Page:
trial court granted Carlos Gutierrez's request to dismiss
his lawsuit against Icicle Seafoods Inc. without prejudice.
Icicle appeals this decision, claiming that Gutierrez lost
the right to request this relief by filing a response to
Icicle's summary judgment motion. Because Gutierrez made
his request before the scheduled hearing on Icicle's
motion had started, the summary judgment motion had not been
submitted to the trial court for decision. Thus, we affirm
the trial court.
developed a sore throat while working as a processor on one
of Icicle's commercial fishing vessels, the PA/ R.M.
Thorstensen. Over the next few days, Gutierrez's
flu-like symptoms worsened. He had difficulty breathing and
could not eat or drink. He visited the vessel's nurse
several times. About eight days after his symptoms began, he
was taken off the boat in St. Paul, Alaska, and flown by
medical aircraft to Anchorage and then to a hospital in
Seattle, Washington. There, doctors diagnosed him with a
life-threatening illness and performed surgery.
sued Icicle. He asserted several claims, including negligence
under the Jones Act,  unseaworthiness, and failure to pay
maintenance and cure. After extensive discovery, Icicle moved
for summary judgment. Gutierrez filed a comprehensive
response to the motion. Two days later, Gutierrez moved for a
voluntary nonsuit under CR41. Over Icicle's objection,
the trial court granted the motion. It dismissed
Gutierrez's negligence and unseaworthiness claims without
prejudice but dismissed Gutierrez's failure to pay
maintenance and cure claim with prejudice because Gutierrez
had withdrawn that claim in his summary judgment response.
trial court retained jurisdiction to enter orders imposing
attorney fees consistent with an earlier decision. But it
declined to consider any additional requests for fees.
we consider Icicle's challenge to the trial court's
dismissal of Gutierrez's complaint under CR 41(a)(1)(B).
This court reviews a decision to grant a voluntary dismissal
under CR 41 for abuse of discretion. But it reviews the
application of a court rule to undisputed facts de
41(a)(1)(B) requires that a trial court dismiss a case
"[u]pon motion of the plaintiff at any time before
plaintiff rests at the conclusion of plaintiff's opening
case." After the plaintiff rests his opening case, the
court may grant a voluntary nonsuit upon a showing of good
cause and appropriate conditions. "A plaintiff's
right to a voluntary nonsuit must be measured by the posture
of the case at the precise time the motion is made because
the right to dismissal, if any, becomes fixed at that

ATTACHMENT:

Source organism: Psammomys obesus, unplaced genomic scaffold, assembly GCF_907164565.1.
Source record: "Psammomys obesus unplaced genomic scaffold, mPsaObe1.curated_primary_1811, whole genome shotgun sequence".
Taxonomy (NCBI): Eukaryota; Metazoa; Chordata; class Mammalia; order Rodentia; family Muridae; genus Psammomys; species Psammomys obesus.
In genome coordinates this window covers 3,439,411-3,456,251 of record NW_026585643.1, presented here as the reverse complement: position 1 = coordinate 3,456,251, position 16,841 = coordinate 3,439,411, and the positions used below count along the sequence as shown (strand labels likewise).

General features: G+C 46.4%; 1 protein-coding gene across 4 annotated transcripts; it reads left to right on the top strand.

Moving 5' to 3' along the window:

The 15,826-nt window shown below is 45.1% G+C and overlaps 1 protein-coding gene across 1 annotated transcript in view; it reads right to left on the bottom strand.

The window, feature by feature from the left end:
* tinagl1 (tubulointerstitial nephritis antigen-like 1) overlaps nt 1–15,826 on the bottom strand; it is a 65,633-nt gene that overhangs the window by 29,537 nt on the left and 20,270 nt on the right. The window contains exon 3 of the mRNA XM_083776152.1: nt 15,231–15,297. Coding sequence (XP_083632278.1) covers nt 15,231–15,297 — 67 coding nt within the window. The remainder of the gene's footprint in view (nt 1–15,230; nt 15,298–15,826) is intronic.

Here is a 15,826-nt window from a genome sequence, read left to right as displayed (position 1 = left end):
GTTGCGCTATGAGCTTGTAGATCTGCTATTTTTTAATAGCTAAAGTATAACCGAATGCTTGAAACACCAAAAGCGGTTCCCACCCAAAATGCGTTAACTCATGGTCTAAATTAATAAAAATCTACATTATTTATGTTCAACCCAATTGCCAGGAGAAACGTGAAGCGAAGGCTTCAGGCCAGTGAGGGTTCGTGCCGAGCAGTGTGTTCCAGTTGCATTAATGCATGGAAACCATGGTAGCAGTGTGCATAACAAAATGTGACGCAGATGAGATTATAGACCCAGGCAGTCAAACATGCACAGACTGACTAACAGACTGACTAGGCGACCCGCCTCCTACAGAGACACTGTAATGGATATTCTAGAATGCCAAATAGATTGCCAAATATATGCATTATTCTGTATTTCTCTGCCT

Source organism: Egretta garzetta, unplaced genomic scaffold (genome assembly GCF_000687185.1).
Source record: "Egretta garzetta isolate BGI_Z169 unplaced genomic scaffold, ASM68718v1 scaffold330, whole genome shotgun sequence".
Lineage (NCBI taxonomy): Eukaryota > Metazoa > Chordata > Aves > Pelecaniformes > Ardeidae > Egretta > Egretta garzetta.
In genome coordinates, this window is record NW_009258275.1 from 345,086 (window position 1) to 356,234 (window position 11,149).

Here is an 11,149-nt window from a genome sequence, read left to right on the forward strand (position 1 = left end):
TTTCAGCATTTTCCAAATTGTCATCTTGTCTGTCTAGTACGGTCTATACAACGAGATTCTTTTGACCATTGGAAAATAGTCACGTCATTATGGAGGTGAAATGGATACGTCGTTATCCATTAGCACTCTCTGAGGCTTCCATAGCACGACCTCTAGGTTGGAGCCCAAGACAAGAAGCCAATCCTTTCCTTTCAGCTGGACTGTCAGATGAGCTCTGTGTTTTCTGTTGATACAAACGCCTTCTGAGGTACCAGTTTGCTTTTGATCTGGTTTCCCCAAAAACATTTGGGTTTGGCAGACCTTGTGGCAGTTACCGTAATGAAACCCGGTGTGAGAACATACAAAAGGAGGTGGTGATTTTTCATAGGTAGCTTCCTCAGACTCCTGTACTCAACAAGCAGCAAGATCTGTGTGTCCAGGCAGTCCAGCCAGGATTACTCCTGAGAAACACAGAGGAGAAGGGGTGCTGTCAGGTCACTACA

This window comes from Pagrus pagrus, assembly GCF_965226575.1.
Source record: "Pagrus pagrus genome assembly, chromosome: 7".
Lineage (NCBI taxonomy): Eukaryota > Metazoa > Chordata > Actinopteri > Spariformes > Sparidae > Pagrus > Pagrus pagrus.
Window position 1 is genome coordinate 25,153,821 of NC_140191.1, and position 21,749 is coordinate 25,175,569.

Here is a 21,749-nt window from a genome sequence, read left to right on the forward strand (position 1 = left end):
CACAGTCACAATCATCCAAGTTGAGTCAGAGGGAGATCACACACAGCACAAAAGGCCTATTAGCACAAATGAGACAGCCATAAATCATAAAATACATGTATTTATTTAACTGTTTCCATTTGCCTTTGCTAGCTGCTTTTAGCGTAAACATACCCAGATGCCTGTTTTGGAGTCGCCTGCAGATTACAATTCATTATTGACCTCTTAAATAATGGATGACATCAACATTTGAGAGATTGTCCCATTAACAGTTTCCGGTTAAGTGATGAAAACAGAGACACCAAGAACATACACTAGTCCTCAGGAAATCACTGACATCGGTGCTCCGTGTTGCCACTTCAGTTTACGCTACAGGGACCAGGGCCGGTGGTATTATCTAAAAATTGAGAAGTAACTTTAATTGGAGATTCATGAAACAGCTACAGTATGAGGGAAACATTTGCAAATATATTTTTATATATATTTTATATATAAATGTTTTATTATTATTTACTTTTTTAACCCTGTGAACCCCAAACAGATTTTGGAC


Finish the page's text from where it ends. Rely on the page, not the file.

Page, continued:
point." In the summary judgment context,
Washington courts have determined that a plaintiff retains
the right to a voluntary nonsuit until the motion for summary
judgment has been "submitted to the court for
on this court's decision in Paulson v. Wahl,
trial court concluded that "a case has been
'submitted' for decision only once oral argument on
summary judgment is waived or has convened." We agree
that this case had not yet been submitted to the court for
decision when Gutierrez filed his CR 41 motion.
contends that the parties have submitted a case for decision
as soon as the opposing party files its opposition to summary
judgment. Three Washington cases have interpreted when a case
is submitted for decision in the context of a motion for
summary judgment. These cases support the trial court's
Beritich v. Starlet Corp.,  our Supreme Court decided
that a plaintiff could not move for a voluntary nonsuit after
the court had announced its summary judgment decision. The
court observed that "[t]he summary judgment procedure,
at least from the defendant's viewpoint, would become a
virtual nullity if a plaintiff can 'exit stage left'
upon hearing an adverse oral decision of the trial judge on
the summary judgment motion."
did not state exactly when a plaintiff loses the right to a
voluntary nonsuit. In Paulson, this court clarified
that a plaintiff does not lose the right to have the case
voluntarily dismissed when a defendant files a summary
judgment motion. We decided that the parties had not
submitted the case for decision because "no hearing
[had] begun and the court [had] not otherwise exercised its
discretion in the matter."
Greenlaw v. Renn,  Division Two decided that
expiration of the time for submitting responsive materials
did not end the plaintiff's right to a voluntary
dismissal without prejudice. Because the hearing on the
motion had not started, the parties had not submitted the
case to the court for decision. The court held that
"where a motion for voluntary nonsuit is filed and
called to the attention of the trial court before the hearing
on a summary judgment motion has started, the motion must be
granted as a matter of right."
unlike Beritich. but like Paulson and
Greenlaw, the hearing on the matter had not started,
and the court had given no indication of its decision on the
motion. Significantly, this case does not present the concern
expressed in Beritich, allowing a plaintiff to ...